With fresh market analysis on the cost of compliance for UK firms due from LexisNexis Risk Solutions in February, AML efficiency, data management, digital transformation and risk orchestration will be key talking points in 2023.


Intelligence-sharing mechanisms between financial services organisations and cross industry are well recognised as needing massive improvement. A ruling by the European Court of Justice at the end of 2022 to reverse EU commitment to a publicly available beneficial owner register, was yet another setback. Drabble advocates better information sharing. “I see regional and domestic networks with local control over key infrastructure proliferating. Better data sharing is key to unlocking financial crime networks in 2023.”

About LexisNexis® Risk Solutions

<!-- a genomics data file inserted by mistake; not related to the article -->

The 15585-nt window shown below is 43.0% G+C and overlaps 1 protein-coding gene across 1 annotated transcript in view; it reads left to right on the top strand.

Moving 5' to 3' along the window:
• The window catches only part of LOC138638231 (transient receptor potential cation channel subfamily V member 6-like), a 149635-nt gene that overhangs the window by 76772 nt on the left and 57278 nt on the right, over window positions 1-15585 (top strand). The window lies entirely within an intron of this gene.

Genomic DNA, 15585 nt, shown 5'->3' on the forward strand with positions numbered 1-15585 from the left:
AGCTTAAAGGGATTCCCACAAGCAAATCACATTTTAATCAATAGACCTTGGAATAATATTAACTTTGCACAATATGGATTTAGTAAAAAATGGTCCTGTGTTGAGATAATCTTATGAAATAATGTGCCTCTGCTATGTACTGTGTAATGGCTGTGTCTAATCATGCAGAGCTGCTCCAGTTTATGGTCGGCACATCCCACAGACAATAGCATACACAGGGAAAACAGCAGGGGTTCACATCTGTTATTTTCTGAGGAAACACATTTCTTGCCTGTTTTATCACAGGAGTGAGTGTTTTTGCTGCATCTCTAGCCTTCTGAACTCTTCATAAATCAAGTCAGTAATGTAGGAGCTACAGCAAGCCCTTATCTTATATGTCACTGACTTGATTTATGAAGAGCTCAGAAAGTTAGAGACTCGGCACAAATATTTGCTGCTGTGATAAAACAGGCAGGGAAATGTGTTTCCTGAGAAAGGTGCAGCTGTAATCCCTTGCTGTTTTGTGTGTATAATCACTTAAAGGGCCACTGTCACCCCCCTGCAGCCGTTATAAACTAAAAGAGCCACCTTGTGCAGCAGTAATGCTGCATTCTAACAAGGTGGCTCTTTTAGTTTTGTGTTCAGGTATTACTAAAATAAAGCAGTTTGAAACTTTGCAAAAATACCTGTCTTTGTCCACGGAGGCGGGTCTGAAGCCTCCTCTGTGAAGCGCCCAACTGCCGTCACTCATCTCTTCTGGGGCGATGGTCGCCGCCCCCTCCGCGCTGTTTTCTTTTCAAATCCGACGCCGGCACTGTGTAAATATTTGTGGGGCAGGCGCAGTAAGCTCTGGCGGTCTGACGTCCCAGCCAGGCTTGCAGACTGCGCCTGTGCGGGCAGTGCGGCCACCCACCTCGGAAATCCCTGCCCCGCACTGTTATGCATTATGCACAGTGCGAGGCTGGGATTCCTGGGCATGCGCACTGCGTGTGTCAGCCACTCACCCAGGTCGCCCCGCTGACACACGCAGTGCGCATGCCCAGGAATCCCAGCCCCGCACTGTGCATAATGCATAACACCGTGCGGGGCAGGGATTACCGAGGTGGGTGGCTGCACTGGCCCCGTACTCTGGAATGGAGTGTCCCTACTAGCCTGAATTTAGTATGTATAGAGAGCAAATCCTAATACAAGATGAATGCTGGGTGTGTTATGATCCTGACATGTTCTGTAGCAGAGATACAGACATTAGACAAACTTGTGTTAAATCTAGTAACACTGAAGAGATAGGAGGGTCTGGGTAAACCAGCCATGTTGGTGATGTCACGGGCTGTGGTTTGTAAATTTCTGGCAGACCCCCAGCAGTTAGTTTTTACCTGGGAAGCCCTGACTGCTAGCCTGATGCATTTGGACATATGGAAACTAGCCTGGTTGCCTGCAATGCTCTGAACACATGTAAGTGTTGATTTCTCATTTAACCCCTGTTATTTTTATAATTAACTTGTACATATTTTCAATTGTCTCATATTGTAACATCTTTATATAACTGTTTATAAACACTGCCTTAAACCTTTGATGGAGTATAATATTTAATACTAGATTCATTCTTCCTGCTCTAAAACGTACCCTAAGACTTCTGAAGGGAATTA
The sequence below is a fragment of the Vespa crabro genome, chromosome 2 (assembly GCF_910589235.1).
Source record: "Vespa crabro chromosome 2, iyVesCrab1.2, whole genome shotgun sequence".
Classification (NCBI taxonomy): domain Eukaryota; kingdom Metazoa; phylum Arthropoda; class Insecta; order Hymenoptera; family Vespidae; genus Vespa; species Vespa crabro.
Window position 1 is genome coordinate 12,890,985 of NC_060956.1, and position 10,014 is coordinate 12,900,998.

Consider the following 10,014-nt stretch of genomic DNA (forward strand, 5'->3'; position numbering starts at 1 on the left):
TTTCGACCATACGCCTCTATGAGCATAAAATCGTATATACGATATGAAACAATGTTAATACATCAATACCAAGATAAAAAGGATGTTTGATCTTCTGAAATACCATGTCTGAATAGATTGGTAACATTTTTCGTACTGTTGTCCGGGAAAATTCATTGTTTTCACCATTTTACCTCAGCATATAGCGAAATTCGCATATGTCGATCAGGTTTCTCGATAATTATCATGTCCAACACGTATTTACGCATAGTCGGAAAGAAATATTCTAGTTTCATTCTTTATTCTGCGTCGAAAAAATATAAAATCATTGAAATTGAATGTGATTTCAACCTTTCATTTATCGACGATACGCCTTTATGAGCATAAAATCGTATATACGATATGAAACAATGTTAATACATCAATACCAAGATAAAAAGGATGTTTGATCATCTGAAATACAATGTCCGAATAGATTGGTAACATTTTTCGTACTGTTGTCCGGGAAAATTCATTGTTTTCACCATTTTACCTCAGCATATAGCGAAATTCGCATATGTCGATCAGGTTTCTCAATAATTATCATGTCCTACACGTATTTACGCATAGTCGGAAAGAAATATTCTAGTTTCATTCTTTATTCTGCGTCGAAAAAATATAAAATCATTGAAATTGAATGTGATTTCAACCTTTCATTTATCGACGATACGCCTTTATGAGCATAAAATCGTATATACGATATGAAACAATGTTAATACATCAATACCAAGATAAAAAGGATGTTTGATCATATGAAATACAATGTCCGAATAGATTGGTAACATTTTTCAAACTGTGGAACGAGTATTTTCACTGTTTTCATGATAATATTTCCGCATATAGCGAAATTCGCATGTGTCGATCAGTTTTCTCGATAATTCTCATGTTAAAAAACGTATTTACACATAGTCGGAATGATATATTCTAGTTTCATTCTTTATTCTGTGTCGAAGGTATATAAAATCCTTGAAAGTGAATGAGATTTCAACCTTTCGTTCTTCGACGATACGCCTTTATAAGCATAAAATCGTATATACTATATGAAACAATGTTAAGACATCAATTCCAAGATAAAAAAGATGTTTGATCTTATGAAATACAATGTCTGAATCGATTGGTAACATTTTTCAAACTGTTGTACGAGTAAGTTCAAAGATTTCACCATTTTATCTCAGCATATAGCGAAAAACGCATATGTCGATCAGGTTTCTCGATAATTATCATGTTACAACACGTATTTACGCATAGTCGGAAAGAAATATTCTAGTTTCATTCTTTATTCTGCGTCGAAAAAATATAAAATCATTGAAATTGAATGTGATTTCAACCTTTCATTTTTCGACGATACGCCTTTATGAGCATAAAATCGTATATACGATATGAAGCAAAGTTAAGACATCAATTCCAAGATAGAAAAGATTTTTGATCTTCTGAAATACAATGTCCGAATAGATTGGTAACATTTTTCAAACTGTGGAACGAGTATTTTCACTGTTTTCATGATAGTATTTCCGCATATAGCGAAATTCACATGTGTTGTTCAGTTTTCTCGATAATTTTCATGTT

LexisNexis® Risk Solutions harnesses the power of data and advanced analytics to provide insights that help businesses and governmental entities reduce risk and improve decisions to benefit people around the globe. The LexisNexis Risk Narrative orchestration platform brings together an organisation’s entire customer onboarding and ongoing risk management activities into a single, easily configurable, and scalable platform.

For more information, please visit and

Crystal ball gazing can be a hazardous occupation and no more so than in the sphere of financial crime prevention says Nina Kerkez , AML Expert, LexisNexis Risk Solutions


Building a payment solution is no easy undertaking. Adam Vissing , VP sales & development at IXOPAY, discusses payments setup and return on investment

Does the following sound familiar? Just a few years ago you implemented an in-house payments system and over time added functionality and ad-hoc solutions as needed. But changes in the payments landscape and an increase in e-commerce volumes caused by the Covid-19 pandemic have made it hard to keep up with shifting demands.